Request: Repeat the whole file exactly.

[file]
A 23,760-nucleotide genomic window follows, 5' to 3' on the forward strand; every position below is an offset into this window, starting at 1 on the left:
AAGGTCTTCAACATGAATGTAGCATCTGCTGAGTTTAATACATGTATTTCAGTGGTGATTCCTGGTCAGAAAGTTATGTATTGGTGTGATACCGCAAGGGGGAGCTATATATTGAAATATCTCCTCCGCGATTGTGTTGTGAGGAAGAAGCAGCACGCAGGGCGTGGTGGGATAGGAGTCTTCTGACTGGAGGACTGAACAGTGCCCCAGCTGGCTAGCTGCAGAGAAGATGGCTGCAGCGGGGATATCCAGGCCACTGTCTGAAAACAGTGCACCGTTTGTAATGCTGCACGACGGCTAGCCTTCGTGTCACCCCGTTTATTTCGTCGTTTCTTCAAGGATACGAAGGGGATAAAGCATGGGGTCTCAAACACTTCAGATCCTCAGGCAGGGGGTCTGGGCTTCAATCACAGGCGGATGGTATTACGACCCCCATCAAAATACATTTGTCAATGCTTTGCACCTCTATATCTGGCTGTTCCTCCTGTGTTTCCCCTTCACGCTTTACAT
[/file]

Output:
A 23,760-nucleotide genomic window follows, 5' to 3' on the forward strand; every position below is an offset into this window, starting at 1 on the left:
AAGGTCTTCAACATGAATGTAGCATCTGCTGAGTTTAATACATGTATTTCAGTGGTGATTCCTGGTCAGAAAGTTATGTATTGGTGTGATACCGCAAGGGGGAGCTATATATTGAAATATCTCCTCCGCGATTGTGTTGTGAGGAAGAAGCAGCACGCAGGGCGTGGTGGGATAGGAGTCTTCTGACTGGAGGACTGAACAGTGCCCCAGCTGGCTAGCTGCAGAGAAGATGGCTGCAGCGGGGATATCCAGGCCACTGTCTGAAAACAGTGCACCGTTTGTAATGCTGCACGACGGCTAGCCTTCGTGTCACCCCGTTTATTTCGTCGTTTCTTCAAGGATACGAAGGGGATAAAGCATGGGGTCTCAAACACTTCAGATCCTCAGGCAGGGGGTCTGGGCTTCAATCACAGGCGGATGGTATTACGACCCCCATCAAAATACATTTGTCAATGCTTTGCACCTCTATATCTGGCTGTTCCTCCTGTGTTTCCCCTTCACGCTTTACAT